The Museum of Computers and Robotics, near the Montana State University campus, is the world’s oldest museum devoted strictly too computers. It’s also one of the few computer-only museums in the world.
Open six days a week with free admission, the museum, run by robotics expert George Keremedjiev, recently got a boost from a well-known Harvard software engineer.
Andromeda Yelton was in Bozeman to speak at the university. She had a couple of hours to kill before catching a flight home, so she took the advice of a local and dropped by the museum.
“I got there and was just blown away,” said Yelton, who says she was pleasantly surprised after she arrived at the hard-to-find location. “It doesn’t really look like a museum from the outside.”
Keremedjiev said that’s not an unusual reaction.
“People come in not knowing generally what to expect,” he said.
“As I kept walking around the museum, my mind kept being blown,” Yelton told MTN News. “There are these rare computing artifacts that are just capturing seminal moments in the history of computation.”
An Apple One computer is being offered at auction right now for big bucks. The Bozeman Computer Museum won’t need to bid. It has one. A gift from Apple Co-Founder Steve Wozniak.
The only surviving computer that was used to land a U. S. astronaut on the moon is in the museum. Yelton says it’s amazing what was accomplished with the technology available in 1969.
“The phone in your pocket, which is just like orders of magnitude more powerful than the computer that took us to the actual moon,” she said.
Long before the moon landing, the first computers started to come alive in World War II. Then electronic computers were born in the United States. They were room-sized giants that couldn’t compete with a wristwatch these days. You can learn about them all at the museum.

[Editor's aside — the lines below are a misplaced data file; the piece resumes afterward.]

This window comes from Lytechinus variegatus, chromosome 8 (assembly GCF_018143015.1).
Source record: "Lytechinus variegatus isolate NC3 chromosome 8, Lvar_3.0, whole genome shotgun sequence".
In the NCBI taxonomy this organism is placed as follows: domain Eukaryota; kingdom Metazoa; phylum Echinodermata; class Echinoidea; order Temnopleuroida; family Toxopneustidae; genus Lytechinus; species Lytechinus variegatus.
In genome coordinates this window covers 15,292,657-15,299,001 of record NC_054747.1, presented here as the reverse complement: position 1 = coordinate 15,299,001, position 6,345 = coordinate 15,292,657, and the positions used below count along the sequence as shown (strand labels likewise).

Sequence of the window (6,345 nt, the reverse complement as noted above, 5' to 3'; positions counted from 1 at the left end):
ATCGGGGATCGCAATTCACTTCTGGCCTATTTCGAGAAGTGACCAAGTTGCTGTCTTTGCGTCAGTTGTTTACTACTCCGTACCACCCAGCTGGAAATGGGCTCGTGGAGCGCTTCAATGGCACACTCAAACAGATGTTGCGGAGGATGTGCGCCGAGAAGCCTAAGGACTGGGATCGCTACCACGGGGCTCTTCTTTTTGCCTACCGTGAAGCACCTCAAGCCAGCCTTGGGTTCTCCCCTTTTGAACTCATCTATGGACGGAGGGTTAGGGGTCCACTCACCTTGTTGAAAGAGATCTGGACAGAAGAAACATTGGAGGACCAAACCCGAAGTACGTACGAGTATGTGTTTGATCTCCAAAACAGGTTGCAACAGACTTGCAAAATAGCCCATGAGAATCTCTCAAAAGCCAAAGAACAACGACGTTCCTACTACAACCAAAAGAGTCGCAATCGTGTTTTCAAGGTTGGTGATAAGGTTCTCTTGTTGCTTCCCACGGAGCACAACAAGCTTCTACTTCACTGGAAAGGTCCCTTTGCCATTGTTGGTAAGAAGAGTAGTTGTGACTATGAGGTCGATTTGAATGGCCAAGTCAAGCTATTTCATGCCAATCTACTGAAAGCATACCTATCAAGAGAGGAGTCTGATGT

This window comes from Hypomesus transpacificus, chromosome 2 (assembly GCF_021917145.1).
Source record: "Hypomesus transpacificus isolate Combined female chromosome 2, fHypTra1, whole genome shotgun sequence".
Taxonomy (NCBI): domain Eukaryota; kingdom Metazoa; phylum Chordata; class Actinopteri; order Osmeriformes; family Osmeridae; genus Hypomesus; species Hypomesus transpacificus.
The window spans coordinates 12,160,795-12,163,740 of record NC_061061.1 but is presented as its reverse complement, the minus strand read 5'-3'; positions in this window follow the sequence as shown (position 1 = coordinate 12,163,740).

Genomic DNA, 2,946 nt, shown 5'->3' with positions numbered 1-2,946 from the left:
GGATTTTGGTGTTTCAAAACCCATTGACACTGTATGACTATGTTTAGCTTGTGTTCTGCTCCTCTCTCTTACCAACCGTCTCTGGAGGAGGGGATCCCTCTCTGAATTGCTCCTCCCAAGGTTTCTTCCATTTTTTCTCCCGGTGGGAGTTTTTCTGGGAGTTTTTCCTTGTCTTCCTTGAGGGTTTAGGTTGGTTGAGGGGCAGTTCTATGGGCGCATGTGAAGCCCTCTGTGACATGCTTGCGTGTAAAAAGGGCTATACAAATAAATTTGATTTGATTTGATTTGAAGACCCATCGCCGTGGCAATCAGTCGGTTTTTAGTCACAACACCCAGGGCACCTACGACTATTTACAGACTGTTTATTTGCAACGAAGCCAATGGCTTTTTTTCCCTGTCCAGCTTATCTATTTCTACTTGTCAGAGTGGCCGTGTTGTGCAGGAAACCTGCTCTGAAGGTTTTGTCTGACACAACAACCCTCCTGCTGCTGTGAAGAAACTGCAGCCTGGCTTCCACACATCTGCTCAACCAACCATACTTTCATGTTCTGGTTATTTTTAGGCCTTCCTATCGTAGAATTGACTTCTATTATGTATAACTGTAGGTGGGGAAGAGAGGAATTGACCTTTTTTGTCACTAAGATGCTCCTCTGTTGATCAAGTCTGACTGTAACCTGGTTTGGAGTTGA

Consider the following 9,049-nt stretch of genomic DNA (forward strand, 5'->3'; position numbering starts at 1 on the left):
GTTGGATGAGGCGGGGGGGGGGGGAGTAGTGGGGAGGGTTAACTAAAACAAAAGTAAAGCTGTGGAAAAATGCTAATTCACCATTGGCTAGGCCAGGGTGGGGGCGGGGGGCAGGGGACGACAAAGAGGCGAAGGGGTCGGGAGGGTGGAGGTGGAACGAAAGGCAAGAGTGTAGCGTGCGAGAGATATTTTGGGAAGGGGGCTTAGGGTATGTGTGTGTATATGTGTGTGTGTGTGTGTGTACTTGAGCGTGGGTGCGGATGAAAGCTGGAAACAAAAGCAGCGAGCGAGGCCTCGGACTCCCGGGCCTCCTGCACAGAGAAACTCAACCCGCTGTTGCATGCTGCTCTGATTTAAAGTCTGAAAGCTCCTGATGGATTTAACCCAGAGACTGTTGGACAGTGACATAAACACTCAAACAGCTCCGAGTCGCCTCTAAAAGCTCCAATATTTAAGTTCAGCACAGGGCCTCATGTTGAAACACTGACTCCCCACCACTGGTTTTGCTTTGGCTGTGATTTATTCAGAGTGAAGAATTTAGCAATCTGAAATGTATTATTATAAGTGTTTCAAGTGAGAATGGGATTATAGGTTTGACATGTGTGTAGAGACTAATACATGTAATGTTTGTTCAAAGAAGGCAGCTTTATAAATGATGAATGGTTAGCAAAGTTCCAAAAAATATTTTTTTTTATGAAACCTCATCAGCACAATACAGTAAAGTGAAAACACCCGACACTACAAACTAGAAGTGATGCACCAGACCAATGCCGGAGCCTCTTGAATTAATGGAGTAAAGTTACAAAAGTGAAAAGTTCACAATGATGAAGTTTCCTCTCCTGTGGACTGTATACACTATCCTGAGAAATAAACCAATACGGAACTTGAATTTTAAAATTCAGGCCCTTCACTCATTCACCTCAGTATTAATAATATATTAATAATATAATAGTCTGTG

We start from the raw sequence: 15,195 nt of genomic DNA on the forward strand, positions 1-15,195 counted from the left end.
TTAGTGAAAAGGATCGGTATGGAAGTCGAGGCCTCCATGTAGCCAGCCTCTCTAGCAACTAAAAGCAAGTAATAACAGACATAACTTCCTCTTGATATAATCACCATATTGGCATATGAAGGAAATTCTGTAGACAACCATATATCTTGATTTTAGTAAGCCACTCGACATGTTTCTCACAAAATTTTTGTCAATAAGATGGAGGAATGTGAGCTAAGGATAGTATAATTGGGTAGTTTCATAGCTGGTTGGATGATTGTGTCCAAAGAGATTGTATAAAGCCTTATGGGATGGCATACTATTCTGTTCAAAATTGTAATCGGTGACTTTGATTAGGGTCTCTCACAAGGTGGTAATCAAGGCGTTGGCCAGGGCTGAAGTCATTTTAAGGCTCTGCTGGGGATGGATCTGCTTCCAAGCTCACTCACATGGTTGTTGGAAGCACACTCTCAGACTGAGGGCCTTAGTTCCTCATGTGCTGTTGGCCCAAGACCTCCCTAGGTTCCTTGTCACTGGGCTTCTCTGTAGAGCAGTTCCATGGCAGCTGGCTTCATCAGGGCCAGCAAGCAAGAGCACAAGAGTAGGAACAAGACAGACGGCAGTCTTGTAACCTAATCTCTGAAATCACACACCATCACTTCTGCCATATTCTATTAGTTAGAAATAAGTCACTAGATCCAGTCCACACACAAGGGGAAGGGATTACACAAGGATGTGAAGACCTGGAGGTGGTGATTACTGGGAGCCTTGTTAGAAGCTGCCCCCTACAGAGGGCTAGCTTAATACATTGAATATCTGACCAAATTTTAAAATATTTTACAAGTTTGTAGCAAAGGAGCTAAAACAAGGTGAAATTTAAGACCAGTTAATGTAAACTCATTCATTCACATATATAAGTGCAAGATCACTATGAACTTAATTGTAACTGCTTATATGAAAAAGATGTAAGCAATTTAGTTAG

There’s a special room dedicated to women in computing. Yelton posted a selfie of herself in the room, posting: “Yes, I am totally taking a selfie in this particular exhibit.”
There’s also a section devoted to early computer games, including one that dates to the 1930’s. Yelton liked that, too.
“Games are what motivates so many people to learn,” she said.
Nearly every exhibit has three levels of information. A brief explanation, then a more in-depth take on the history of a given item and finally a deep dive into the details.
Keremedjiev said that makes the exhibits unusually user-friendly.
“All of this is understandable and you don’t have to be a geek,” he said.
Some of the rarest items in computer history are at the Bozeman computer museum. But the goal goes far beyond trying to preserve these relics from the past.
“It underscores that computers aren’t just things that descend from on high fully formed, like people built them,” Yelton said. “People had fun soldering these things together in their garages.”
The museum even looks toward the future with a quantum computing section.
Keremedjiev said once that technology is perfected, it “is going to turn computing as we know it on its head.”
Yelton’s tweets and photos from the museum brought the institution some welcome attention and gratification to the programmer who said it had “this sort of surprise twist ending where the museum joins Twitter and now they have lots of followers and it’s super fun and heartwarming.”
She also noted: “The museum says that’s only like six percent of their collection, so honestly they should get a bigger space and then I should spend all day in it.”
Keremedjiev said he’s working on that and hopes to open a bigger and better museum in its own building in Bozeman soon.